A Naturally Germ-Free Kitchen

How do you balance being eco-friendly and yet still keep your family safe from germs?  You’ve most likely heard about anti-microbial soaps and how some germs have become resistant.  In the kitchen, there is a solution!  In the book Organic Housekeeping by Ellen Sandbeck, I read about her “dual spray program”.  She keeps two spray bottles handy – one with vinegar and a dark colored one with 3% hydrogen peroxide (H2O2).  The dark bottle is for the hydrogen peroxide, which needs to be kept away from light so it doesn’t break down.

How does it work?

When the hydrogen peroxide is exposed to light, heat, or organic materials it releases its extra oxygen, so that pure water and oxygen are produced.  Micro-organisms find pure oxygen to be exceedingly toxic.  You can actually see the reaction as the hydrogen peroxide bubbles!   In Sandbeck’s book, she states that hydrogen peroxide kills 100x as many bacteria as vinegar, but when used in conjunction 10x more bacteria were killed as the hydrogen peroxide alone. Continue reading “A Naturally Germ-Free Kitchen”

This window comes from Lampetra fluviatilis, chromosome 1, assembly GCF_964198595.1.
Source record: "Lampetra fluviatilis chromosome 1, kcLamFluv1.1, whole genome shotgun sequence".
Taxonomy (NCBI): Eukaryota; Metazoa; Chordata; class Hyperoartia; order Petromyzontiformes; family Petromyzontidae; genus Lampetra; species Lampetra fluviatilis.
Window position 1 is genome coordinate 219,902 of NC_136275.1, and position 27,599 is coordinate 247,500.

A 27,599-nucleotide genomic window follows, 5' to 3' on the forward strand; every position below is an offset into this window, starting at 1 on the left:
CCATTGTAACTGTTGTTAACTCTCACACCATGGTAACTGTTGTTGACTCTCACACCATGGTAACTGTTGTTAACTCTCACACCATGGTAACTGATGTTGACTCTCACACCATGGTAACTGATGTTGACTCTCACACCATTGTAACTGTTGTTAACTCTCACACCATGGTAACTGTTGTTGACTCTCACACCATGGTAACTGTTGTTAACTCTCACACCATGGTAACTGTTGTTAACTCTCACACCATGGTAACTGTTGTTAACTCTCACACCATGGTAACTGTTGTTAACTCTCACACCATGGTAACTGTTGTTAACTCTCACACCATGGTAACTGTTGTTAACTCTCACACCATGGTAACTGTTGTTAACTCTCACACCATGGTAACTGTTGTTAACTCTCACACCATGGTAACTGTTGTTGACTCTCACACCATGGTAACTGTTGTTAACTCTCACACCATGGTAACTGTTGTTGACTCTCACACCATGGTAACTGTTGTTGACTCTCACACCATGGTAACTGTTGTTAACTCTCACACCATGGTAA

Homegrown Bean Sprouts

Occasionally when I go to the grocery store, I pick up a bag of bean sprouts with the best of intentions. I enjoy eating bean sprouts, but once I get home they go straight in the fridge. The next time I get them out, they have invariably gone bad.  It could be a few hours or days, but I rarely get to eat them.

Besides tasting good, mung beans are a natural source of vitamins A, B, C, and E and minerals including Calcium, Iron, and Potassium. They are high in fiber and are easily digestible. They are very low in calories and make a great snack or an addition to a meal.

A few weeks ago I picked up a bean sprouter from Freecycle, complete with a half bag of mung beans. I brought it home and started some sprouts. They are very easy to grow and taste great fresh. The best part is that if I forget about them, they just keep growing instead of going bad! Continue reading “Homegrown Bean Sprouts”

Did you know?

According to the EPA, in 2006 the US (residents, businesses, and institutions) generated more than 251 million tons of trash (municipal solid waste or MSW).  This equates to about 4.6 pounds of waste per person per day. Of that 4.6 pounds, 1.5 pounds was recycled and around .1 pound was composted. The remaining  3 lbs of trash was discarded or incinerated. The largest portion of waste generated, 31.7 percent, was made up of containers and packaging.  See the full report at http://www.epa.gov/epawaste/nonhaz/municipal/pubs/msw06.pdf